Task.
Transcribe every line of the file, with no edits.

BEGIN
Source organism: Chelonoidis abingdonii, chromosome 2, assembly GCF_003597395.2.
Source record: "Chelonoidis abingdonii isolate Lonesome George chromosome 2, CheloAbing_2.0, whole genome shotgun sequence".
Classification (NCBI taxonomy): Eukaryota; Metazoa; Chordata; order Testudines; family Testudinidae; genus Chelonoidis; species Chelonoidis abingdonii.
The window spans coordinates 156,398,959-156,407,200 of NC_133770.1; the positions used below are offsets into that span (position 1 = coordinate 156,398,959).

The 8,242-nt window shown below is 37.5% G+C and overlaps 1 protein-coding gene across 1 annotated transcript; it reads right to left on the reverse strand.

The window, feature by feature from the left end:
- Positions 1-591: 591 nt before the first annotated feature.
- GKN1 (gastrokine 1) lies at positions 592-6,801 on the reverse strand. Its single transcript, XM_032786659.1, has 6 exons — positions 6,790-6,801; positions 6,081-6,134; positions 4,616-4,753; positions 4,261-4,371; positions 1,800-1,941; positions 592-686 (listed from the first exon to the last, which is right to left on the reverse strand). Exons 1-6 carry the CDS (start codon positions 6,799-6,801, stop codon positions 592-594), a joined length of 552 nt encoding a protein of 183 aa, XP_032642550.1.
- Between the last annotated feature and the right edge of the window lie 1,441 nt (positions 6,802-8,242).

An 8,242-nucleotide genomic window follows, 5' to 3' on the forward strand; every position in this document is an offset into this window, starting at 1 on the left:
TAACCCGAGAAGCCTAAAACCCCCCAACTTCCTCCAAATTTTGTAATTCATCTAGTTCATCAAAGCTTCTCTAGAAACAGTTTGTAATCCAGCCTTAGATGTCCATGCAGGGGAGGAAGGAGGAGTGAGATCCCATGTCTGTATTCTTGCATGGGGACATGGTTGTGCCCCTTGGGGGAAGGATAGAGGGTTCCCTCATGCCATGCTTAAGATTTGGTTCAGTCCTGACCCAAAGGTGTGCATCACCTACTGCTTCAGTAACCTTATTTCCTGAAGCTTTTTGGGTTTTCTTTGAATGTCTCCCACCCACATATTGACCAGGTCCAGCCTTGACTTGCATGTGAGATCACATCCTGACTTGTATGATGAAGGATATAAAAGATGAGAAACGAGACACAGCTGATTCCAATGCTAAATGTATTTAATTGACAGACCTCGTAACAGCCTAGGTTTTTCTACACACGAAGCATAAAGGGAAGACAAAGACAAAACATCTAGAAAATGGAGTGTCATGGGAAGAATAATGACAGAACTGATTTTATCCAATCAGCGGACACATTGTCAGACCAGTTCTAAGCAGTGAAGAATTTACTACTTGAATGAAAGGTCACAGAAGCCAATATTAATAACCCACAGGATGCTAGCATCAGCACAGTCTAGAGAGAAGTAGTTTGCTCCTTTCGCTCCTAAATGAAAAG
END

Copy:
Source organism: Chelonoidis abingdonii, chromosome 2, assembly GCF_003597395.2.
Source record: "Chelonoidis abingdonii isolate Lonesome George chromosome 2, CheloAbing_2.0, whole genome shotgun sequence".
Classification (NCBI taxonomy): Eukaryota; Metazoa; Chordata; order Testudines; family Testudinidae; genus Chelonoidis; species Chelonoidis abingdonii.
The window spans coordinates 156,398,959-156,407,200 of NC_133770.1; the positions used below are offsets into that span (position 1 = coordinate 156,398,959).

The 8,242-nt window shown below is 37.5% G+C and overlaps 1 protein-coding gene across 1 annotated transcript; it reads right to left on the reverse strand.

The window, feature by feature from the left end:
- Positions 1-591: 591 nt before the first annotated feature.
- GKN1 (gastrokine 1) lies at positions 592-6,801 on the reverse strand. Its single transcript, XM_032786659.1, has 6 exons — positions 6,790-6,801; positions 6,081-6,134; positions 4,616-4,753; positions 4,261-4,371; positions 1,800-1,941; positions 592-686 (listed from the first exon to the last, which is right to left on the reverse strand). Exons 1-6 carry the CDS (start codon positions 6,799-6,801, stop codon positions 592-594), a joined length of 552 nt encoding a protein of 183 aa, XP_032642550.1.
- Between the last annotated feature and the right edge of the window lie 1,441 nt (positions 6,802-8,242).

An 8,242-nucleotide genomic window follows, 5' to 3' on the forward strand; every position in this document is an offset into this window, starting at 1 on the left:
TAACCCGAGAAGCCTAAAACCCCCCAACTTCCTCCAAATTTTGTAATTCATCTAGTTCATCAAAGCTTCTCTAGAAACAGTTTGTAATCCAGCCTTAGATGTCCATGCAGGGGAGGAAGGAGGAGTGAGATCCCATGTCTGTATTCTTGCATGGGGACATGGTTGTGCCCCTTGGGGGAAGGATAGAGGGTTCCCTCATGCCATGCTTAAGATTTGGTTCAGTCCTGACCCAAAGGTGTGCATCACCTACTGCTTCAGTAACCTTATTTCCTGAAGCTTTTTGGGTTTTCTTTGAATGTCTCCCACCCACATATTGACCAGGTCCAGCCTTGACTTGCATGTGAGATCACATCCTGACTTGTATGATGAAGGATATAAAAGATGAGAAACGAGACACAGCTGATTCCAATGCTAAATGTATTTAATTGACAGACCTCGTAACAGCCTAGGTTTTTCTACACACGAAGCATAAAGGGAAGACAAAGACAAAACATCTAGAAAATGGAGTGTCATGGGAAGAATAATGACAGAACTGATTTTATCCAATCAGCGGACACATTGTCAGACCAGTTCTAAGCAGTGAAGAATTTACTACTTGAATGAAAGGTCACAGAAGCCAATATTAATAACCCACAGGATGCTAGCATCAGCACAGTCTAGAGAGAAGTAGTTTGCTCCTTTCGCTCCTAAATGAAAAG